Accessibility links

Breaking News

South Sudan's Central Bank Has No More Foreign Cash Reserves 

FILE - Banknotes are displayed on a roadside currency exchange stall along a street in Juba. South Sudan's Central Bank has run out of foreign cash reserves, a senior bank official said, Aug. 20, 2020.
FILE - Banknotes are displayed on a roadside currency exchange stall along a street in Juba. South Sudan's Central Bank has run out of foreign cash reserves, a senior bank official said, Aug. 20, 2020.

South Sudan’s Central Bank has run out of foreign cash reserves and there is nothing the bank can do to stop the South Sudanese pound from further depreciating against the U.S. dollar, according to a senior bank official.

“It’s difficult for us now at this moment to stop this rapid exchange rate because we don’t have the [foreign] reserves for us to intervene in the market,” said Daniel Kech Pouch, a bank second deputy, at a Wednesday news conference.

Pouch acknowledged South Sudan’s black market is flush with U.S. dollars, but he said those dollars never make their way into the Central Bank.

“There are other agencies that bring money to South Sudan that does not come through the Central Bank. And there are some commercial banks that bring money, which does not also come through the Central Bank. You know, the Central bank has no system that unifies the operation of the bank [with] the flow of money, whether inside or going outside,” Pouch told VOA.

International NGOs and other agencies bring money into the country, but they sell directly to the people on the street or on the black market, according to Pouch.

South Sudan’s economy has been devastated by several factors since independence in 2011, including a 5½-year civil war, a drop in global oil prices and the COVID-19 pandemic.

Nearly all of South Sudan’s revenue comes from crude oil, but current output is only about 180,000 barrels per day, down from a peak of 250,000 bpd before the war erupted in 2013, according to government figures.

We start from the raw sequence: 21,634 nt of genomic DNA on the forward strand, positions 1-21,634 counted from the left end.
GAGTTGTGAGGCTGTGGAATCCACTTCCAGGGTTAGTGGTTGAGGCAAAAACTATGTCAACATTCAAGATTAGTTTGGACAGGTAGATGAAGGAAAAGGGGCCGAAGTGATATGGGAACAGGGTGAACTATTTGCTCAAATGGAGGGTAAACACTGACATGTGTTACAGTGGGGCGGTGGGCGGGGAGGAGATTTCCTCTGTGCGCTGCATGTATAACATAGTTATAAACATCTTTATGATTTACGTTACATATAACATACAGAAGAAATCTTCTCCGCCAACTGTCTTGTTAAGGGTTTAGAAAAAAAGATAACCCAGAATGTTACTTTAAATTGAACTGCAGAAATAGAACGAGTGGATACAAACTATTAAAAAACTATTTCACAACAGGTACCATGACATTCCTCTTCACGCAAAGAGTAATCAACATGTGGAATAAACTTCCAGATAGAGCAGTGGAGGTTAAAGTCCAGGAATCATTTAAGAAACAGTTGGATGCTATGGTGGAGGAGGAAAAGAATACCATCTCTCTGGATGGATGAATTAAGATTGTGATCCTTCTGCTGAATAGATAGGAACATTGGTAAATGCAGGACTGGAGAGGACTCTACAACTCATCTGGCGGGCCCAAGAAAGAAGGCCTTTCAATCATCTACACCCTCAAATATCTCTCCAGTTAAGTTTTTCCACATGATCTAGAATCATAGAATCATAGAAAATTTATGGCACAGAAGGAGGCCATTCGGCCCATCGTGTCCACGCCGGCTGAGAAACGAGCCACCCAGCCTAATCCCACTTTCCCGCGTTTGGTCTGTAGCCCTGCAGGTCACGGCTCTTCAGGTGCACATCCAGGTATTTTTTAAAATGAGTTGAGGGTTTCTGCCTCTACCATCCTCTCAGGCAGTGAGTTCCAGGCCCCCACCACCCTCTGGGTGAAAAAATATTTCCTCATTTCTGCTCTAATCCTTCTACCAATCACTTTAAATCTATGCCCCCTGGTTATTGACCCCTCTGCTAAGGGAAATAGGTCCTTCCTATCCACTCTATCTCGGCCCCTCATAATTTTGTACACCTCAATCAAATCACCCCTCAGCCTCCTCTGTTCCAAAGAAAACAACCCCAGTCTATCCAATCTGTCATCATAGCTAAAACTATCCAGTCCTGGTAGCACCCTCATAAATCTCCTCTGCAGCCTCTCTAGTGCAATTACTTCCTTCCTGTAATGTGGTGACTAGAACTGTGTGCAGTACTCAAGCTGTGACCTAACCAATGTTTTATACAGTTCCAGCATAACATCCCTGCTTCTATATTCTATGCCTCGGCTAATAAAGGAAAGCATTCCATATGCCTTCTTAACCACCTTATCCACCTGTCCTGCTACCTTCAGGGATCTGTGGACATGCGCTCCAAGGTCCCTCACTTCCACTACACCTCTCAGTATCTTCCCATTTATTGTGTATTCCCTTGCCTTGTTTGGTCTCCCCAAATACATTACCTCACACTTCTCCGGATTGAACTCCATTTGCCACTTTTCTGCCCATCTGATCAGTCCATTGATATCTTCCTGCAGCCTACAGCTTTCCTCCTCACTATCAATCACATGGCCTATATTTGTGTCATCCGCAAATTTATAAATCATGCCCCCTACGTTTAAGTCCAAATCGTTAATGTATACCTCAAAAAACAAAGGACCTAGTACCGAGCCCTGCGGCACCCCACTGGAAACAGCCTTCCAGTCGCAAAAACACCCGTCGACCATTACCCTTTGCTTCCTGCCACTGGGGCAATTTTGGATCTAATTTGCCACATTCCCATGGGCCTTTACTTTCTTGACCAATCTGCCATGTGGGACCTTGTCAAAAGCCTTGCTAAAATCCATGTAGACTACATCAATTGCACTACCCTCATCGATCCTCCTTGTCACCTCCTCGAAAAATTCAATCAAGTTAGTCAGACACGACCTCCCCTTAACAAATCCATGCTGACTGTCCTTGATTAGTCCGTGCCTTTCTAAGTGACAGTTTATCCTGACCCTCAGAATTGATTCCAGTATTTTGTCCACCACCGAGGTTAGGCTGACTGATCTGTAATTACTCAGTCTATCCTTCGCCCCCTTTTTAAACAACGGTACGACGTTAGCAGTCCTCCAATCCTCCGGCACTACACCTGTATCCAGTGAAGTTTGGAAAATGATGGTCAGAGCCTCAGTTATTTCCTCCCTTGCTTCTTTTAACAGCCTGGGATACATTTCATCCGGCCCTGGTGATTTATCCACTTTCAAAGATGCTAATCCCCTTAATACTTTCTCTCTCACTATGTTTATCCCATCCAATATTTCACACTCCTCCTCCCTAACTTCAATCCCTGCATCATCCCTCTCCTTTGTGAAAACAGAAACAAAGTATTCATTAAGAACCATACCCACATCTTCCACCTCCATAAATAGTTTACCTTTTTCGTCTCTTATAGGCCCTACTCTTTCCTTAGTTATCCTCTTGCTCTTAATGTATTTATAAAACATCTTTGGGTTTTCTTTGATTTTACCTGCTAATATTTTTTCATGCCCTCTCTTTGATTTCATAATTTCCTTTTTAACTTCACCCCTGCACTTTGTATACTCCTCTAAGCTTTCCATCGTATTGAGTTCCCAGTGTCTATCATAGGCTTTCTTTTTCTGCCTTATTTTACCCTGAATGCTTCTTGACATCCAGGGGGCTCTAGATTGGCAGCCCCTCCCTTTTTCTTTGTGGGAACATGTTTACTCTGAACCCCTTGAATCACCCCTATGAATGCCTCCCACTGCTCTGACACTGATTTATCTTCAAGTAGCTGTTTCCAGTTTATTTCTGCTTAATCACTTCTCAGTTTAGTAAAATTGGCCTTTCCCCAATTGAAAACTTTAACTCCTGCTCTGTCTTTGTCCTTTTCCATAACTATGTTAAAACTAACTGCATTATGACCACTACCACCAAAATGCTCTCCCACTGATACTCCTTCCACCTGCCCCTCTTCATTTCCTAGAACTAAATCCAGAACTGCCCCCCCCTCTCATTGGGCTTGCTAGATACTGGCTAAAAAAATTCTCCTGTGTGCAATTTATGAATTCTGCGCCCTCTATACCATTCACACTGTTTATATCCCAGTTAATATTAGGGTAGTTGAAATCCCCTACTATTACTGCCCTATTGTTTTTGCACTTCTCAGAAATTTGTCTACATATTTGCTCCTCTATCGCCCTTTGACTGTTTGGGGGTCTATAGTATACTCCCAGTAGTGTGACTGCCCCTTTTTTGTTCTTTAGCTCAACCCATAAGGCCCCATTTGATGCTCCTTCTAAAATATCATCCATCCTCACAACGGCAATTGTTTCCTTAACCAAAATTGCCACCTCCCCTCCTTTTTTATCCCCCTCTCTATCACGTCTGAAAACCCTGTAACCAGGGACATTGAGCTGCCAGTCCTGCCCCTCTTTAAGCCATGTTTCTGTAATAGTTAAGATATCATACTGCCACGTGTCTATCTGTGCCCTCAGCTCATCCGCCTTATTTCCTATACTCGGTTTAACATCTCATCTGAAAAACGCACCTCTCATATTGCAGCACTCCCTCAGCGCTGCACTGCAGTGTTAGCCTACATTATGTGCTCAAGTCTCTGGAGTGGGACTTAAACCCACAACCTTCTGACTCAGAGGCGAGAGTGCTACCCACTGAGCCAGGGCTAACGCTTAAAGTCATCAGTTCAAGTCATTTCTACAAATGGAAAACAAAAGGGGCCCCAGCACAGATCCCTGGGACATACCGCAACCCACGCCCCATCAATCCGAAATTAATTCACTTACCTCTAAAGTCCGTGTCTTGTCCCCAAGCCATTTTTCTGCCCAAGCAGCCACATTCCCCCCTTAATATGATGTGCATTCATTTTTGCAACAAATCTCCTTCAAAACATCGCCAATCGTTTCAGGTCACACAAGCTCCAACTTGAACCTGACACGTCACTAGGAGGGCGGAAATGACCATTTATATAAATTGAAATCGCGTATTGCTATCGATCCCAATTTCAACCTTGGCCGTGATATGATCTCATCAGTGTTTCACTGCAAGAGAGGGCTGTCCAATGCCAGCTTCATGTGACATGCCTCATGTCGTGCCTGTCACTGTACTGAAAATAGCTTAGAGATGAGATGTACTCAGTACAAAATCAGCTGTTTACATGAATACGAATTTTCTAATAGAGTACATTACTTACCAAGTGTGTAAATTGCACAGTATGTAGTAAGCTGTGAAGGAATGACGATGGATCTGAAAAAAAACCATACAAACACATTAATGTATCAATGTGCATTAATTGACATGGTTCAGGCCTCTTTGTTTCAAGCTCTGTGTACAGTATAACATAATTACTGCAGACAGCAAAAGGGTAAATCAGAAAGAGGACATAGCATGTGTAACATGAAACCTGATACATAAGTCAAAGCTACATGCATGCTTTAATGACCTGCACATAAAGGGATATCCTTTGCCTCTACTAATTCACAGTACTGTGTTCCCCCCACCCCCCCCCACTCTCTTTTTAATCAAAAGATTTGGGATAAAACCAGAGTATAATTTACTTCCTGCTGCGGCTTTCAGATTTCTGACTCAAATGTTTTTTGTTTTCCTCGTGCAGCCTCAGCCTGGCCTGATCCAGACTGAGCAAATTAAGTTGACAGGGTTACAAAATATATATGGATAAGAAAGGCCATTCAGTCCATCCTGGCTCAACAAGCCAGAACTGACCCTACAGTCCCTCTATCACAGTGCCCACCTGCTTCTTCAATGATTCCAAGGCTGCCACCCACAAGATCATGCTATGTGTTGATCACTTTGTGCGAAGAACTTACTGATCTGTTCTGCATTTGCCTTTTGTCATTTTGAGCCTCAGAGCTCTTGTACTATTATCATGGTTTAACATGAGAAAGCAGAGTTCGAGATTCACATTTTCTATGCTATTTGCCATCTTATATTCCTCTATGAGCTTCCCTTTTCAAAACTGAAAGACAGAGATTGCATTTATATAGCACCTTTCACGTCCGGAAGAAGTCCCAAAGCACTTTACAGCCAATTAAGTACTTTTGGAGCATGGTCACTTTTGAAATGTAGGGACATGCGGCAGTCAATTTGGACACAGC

The country’s economic troubles date to January 2012, when South Sudan suspended all oil production following disputes with Sudan over processing and transit fees for exporting Juba’s crude.

When South Sudan emerged from its civil war, the government should have invested in the country’s infrastructure, said professor Marial Awou, former dean of economics at the University of Juba and vice chancellor of South Sudan’s Upper Nile University.

“It will have a severe impact on the economy of South Sudan. Even people who have things to sell, there’s no one buying. When they stay in their shops, in their selling places, when they get tired, they will pack their things and go home because no one is buying from them,” Awou told VOA’s South Sudan in Focus.

The Central Bank’s failure to obtain foreign currency will translate into more suffering for businesses and citizens, said Ahmed Morjan, an economics lecturer at the University of Juba.

“It will be very difficult for businesspeople to import goods from the outside world and hence it will have a negative impact on what we consume. On the common man, it’s going to be serious because we will not get what we want, we will not be able to buy what we want, and our consumption of almost everything will go down,” Morjan told South Sudan in Focus.

Political instability, corruption and most recently the COVID-19 pandemic explain why South Sudan’s Central Bank ran out of cash reserves, according to Morjan. He said the government should immediately ask the International Monetary Fund for a bailout as a short-term solution.

“If we want a long-term solution, the country should diversify its exports and that can only be done if there’s peace. If there’s no peace then it cannot, but the immediate way to bail out the country [is] we need a bailout from some international financial institutions,” Morjan said.

The U.S. dollar exchanged for 165 South Sudanese pounds Thursday in the Central Bank. On the black market, the dollar exchanged for 400 South Sudanese pounds.